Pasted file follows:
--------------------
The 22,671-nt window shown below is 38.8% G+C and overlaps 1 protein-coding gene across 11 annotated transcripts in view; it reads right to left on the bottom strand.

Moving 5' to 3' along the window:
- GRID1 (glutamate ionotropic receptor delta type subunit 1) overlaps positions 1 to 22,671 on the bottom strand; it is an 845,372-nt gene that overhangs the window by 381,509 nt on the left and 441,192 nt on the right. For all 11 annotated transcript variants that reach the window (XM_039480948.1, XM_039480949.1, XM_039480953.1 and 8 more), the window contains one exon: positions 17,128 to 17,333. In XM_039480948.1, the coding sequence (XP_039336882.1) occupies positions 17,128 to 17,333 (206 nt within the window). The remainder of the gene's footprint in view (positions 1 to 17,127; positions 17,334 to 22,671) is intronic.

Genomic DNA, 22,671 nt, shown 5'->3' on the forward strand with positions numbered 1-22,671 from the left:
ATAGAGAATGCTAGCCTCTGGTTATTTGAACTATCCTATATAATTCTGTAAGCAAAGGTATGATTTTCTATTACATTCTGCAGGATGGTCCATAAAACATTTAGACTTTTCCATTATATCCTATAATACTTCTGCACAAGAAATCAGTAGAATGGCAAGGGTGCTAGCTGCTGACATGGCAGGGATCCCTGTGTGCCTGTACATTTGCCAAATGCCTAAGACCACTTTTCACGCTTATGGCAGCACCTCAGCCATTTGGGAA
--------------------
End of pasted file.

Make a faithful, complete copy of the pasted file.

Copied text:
The 22,671-nt window shown below is 38.8% G+C and overlaps 1 protein-coding gene across 11 annotated transcripts in view; it reads right to left on the bottom strand.

Moving 5' to 3' along the window:
- GRID1 (glutamate ionotropic receptor delta type subunit 1) overlaps positions 1 to 22,671 on the bottom strand; it is an 845,372-nt gene that overhangs the window by 381,509 nt on the left and 441,192 nt on the right. For all 11 annotated transcript variants that reach the window (XM_039480948.1, XM_039480949.1, XM_039480953.1 and 8 more), the window contains one exon: positions 17,128 to 17,333. In XM_039480948.1, the coding sequence (XP_039336882.1) occupies positions 17,128 to 17,333 (206 nt within the window). The remainder of the gene's footprint in view (positions 1 to 17,127; positions 17,334 to 22,671) is intronic.

Genomic DNA, 22,671 nt, shown 5'->3' on the forward strand with positions numbered 1-22,671 from the left:
ATAGAGAATGCTAGCCTCTGGTTATTTGAACTATCCTATATAATTCTGTAAGCAAAGGTATGATTTTCTATTACATTCTGCAGGATGGTCCATAAAACATTTAGACTTTTCCATTATATCCTATAATACTTCTGCACAAGAAATCAGTAGAATGGCAAGGGTGCTAGCTGCTGACATGGCAGGGATCCCTGTGTGCCTGTACATTTGCCAAATGCCTAAGACCACTTTTCACGCTTATGGCAGCACCTCAGCCATTTGGGAA